CloudApp and Droplr

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I’ve built many custom solutions for uploading and sharing files. I have my own FTP upload and Amazon S3 push, both built on Hazel. I use this system every day and it works like a charm. I use the FTP host for posting to Macdrifter and I use the S3 links for sharing with friends. I really like “owning” my stuff. But I’ve been looking for a more convenient and ubiquitous sharing solution so I have been test driving Droplr and CloudApp.1 I want a system that will allow me to capture from anywhere and get back a link. That means Mac, iOS and Web access matter and that’s how I’ve structured this comparison.

Common Ground

Both services provide convenient tools for uploading a file and grabbing a link to share. There are native Mac, iOS, Web applications. Both CloudApp and Droplr provide excellent web access, which is important for me since I work on Windows most of the day. These are top notch services and their apps are well designed and engineered.

On the Mac, both apps are nearly equivalent. Files can be directly dropped on the menu bar icon. The file will be uploaded. When complete, the application displays a Growl alert and places the link on the clipboard. Both apps also display a history of uploaded files in the menubar drop down with a running count of the number of clicks on each link.

Both apps provide a quick action to launch the web app which is the only way to organize, edit and delete uploads from the Mac.

They both have reasonable privacy policies. I like how the Droplr policy reads a bit better than the CloudApp policy. Perhaps the CloudApp policy is more realistic.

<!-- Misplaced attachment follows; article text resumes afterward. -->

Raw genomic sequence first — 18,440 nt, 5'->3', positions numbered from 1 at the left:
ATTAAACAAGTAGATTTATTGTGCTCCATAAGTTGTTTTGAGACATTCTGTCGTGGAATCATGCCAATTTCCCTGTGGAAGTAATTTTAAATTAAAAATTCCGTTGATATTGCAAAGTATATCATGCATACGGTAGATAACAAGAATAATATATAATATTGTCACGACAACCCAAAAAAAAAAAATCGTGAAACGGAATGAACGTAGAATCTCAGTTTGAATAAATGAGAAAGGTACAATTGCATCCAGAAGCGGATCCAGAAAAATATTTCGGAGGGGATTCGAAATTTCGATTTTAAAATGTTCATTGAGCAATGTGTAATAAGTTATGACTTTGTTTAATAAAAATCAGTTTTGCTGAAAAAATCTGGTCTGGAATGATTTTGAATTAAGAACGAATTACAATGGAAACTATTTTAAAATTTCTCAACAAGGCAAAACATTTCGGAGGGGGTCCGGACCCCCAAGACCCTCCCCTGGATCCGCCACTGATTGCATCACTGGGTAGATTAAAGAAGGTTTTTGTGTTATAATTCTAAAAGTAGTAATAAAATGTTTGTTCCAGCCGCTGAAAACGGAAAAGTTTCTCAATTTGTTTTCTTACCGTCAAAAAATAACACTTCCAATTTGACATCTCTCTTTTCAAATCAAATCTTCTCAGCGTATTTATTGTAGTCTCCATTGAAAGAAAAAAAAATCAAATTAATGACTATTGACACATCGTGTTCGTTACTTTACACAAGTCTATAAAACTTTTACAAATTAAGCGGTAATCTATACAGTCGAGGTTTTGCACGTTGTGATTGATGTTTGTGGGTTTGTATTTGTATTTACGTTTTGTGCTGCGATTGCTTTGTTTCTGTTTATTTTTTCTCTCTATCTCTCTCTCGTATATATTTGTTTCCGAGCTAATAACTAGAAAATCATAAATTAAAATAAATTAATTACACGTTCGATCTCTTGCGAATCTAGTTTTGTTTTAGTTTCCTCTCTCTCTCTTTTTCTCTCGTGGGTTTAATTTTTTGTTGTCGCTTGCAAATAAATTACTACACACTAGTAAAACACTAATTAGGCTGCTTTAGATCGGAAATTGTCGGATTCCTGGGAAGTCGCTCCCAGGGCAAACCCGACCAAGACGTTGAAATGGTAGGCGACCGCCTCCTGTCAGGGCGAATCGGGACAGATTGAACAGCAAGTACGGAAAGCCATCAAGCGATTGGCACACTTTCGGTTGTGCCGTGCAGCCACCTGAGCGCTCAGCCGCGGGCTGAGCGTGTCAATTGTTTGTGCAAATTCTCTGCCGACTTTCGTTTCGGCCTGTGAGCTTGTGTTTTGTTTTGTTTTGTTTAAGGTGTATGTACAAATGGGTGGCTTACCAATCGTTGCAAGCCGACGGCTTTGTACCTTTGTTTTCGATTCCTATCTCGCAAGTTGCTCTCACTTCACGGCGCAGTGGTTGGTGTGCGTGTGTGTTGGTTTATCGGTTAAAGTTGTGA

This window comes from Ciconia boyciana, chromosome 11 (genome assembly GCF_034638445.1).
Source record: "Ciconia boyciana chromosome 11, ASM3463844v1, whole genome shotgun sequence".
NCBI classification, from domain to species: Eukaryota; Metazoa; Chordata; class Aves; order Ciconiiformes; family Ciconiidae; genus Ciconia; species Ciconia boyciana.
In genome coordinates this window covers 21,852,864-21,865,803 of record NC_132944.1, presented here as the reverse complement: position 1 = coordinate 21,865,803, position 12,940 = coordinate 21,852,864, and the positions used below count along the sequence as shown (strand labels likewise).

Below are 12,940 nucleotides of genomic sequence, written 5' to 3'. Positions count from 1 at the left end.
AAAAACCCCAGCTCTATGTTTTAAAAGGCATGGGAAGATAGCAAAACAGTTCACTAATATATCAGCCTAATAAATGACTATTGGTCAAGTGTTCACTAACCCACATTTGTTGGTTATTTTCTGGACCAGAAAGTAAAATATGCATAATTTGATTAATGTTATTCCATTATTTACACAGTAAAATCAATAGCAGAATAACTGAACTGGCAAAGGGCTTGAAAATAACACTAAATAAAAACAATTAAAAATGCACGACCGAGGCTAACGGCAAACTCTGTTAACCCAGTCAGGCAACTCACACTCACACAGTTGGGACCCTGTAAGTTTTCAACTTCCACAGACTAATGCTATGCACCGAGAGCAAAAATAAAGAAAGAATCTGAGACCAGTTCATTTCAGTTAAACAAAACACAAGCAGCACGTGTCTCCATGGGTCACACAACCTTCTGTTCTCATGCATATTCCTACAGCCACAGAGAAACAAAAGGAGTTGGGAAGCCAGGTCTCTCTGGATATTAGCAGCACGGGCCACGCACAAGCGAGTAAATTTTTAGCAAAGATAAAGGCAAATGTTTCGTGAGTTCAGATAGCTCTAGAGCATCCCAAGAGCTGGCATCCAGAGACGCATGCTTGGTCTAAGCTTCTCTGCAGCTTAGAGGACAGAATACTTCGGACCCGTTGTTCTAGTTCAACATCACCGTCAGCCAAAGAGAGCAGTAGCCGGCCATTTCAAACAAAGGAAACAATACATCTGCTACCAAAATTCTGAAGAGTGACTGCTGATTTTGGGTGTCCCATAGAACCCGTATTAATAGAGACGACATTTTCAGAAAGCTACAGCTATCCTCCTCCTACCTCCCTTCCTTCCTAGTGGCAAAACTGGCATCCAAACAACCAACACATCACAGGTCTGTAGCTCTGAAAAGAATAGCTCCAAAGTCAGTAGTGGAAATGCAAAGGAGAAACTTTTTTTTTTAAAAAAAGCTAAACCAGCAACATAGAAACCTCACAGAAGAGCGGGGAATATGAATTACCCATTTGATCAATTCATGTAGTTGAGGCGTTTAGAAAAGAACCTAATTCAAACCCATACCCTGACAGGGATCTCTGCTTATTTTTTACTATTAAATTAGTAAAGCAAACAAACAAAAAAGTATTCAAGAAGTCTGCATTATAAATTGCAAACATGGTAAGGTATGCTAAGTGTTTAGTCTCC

If you already have a favorite, then stick with it. They are both winners but I still have a preference for one.


CloudApp is powered by Heroku. It’s a fast system that seems like it is the geekier of the two options. Where CloudApp really shines2 is its API. The API is accessible by anyone. There is a broad offering of supported platforms and very direct and simple instructions.

This probably explains the prevalence of CloudApp’s third party apps. There is a Windows app and many iOS apps integrate with the service. This certainly adds value to the platform and is encouraging for continued growth.

CloudApp on the Mac

To take advantage of this wonderful API, CloudApp provides a plugin architecture for the Mac application called Raindrops. Each one allows CloudApp to plugin to a different application. For example, Photoshop, iPhoto and iTunes. They all trigger off of the same keyboard shortcut. Triggering CloudApp while selecting a track in iTunes automatically uploads it. Triggering CloudApp while viewing a page in Safari, Chrome or Firefox, uploads a bookmark link.

In addition to the excellent plugin system, CloudApp on the Mac has another unique and powerful feature. One menu toggle will auto-upload all screenshots to CloudApp. This really does make organizing and collecting screenshots easy.

CloudApp on the Web

The web app is usable but not as easy as Droplr. It uses a standard file chooser to select a new file to upload. There is no way to directly enter text for creating and sharing code and notes.

Managing content is straight forward. The total content can be filtered by category. Items can be deleted or renamed from the web interface as well. Something that seems like an over site, is the option to search content by name (or text content).